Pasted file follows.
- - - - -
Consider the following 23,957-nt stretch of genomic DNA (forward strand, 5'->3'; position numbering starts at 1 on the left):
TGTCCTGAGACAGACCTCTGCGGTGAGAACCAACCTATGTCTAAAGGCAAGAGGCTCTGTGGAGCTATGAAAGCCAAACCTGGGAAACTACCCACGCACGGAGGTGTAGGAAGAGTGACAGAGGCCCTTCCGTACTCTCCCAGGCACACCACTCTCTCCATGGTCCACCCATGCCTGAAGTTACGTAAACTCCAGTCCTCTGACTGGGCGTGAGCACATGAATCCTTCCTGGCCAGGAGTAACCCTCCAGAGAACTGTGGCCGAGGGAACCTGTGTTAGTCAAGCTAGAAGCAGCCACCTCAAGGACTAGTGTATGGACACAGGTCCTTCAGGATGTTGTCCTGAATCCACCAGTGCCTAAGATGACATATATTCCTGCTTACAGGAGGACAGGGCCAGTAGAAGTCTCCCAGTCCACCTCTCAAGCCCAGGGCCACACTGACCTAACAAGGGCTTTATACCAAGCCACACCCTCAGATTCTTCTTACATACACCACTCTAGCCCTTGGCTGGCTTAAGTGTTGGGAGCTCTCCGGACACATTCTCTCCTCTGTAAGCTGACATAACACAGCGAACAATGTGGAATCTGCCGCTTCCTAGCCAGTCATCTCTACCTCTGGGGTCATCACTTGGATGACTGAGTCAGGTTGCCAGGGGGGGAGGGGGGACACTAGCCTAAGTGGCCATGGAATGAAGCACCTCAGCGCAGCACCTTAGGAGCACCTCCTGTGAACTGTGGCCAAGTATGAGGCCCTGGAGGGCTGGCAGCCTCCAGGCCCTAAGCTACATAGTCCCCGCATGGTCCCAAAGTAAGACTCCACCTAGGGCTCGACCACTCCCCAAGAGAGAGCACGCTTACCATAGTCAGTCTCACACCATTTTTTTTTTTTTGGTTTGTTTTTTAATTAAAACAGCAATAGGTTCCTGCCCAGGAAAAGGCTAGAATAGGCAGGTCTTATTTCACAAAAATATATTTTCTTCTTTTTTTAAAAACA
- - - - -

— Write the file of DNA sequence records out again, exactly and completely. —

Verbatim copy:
Consider the following 23,957-nt stretch of genomic DNA (forward strand, 5'->3'; position numbering starts at 1 on the left):
TGTCCTGAGACAGACCTCTGCGGTGAGAACCAACCTATGTCTAAAGGCAAGAGGCTCTGTGGAGCTATGAAAGCCAAACCTGGGAAACTACCCACGCACGGAGGTGTAGGAAGAGTGACAGAGGCCCTTCCGTACTCTCCCAGGCACACCACTCTCTCCATGGTCCACCCATGCCTGAAGTTACGTAAACTCCAGTCCTCTGACTGGGCGTGAGCACATGAATCCTTCCTGGCCAGGAGTAACCCTCCAGAGAACTGTGGCCGAGGGAACCTGTGTTAGTCAAGCTAGAAGCAGCCACCTCAAGGACTAGTGTATGGACACAGGTCCTTCAGGATGTTGTCCTGAATCCACCAGTGCCTAAGATGACATATATTCCTGCTTACAGGAGGACAGGGCCAGTAGAAGTCTCCCAGTCCACCTCTCAAGCCCAGGGCCACACTGACCTAACAAGGGCTTTATACCAAGCCACACCCTCAGATTCTTCTTACATACACCACTCTAGCCCTTGGCTGGCTTAAGTGTTGGGAGCTCTCCGGACACATTCTCTCCTCTGTAAGCTGACATAACACAGCGAACAATGTGGAATCTGCCGCTTCCTAGCCAGTCATCTCTACCTCTGGGGTCATCACTTGGATGACTGAGTCAGGTTGCCAGGGGGGGAGGGGGGACACTAGCCTAAGTGGCCATGGAATGAAGCACCTCAGCGCAGCACCTTAGGAGCACCTCCTGTGAACTGTGGCCAAGTATGAGGCCCTGGAGGGCTGGCAGCCTCCAGGCCCTAAGCTACATAGTCCCCGCATGGTCCCAAAGTAAGACTCCACCTAGGGCTCGACCACTCCCCAAGAGAGAGCACGCTTACCATAGTCAGTCTCACACCATTTTTTTTTTTTTGGTTTGTTTTTTAATTAAAACAGCAATAGGTTCCTGCCCAGGAAAAGGCTAGAATAGGCAGGTCTTATTTCACAAAAATATATTTTCTTCTTTTTTTAAAAACA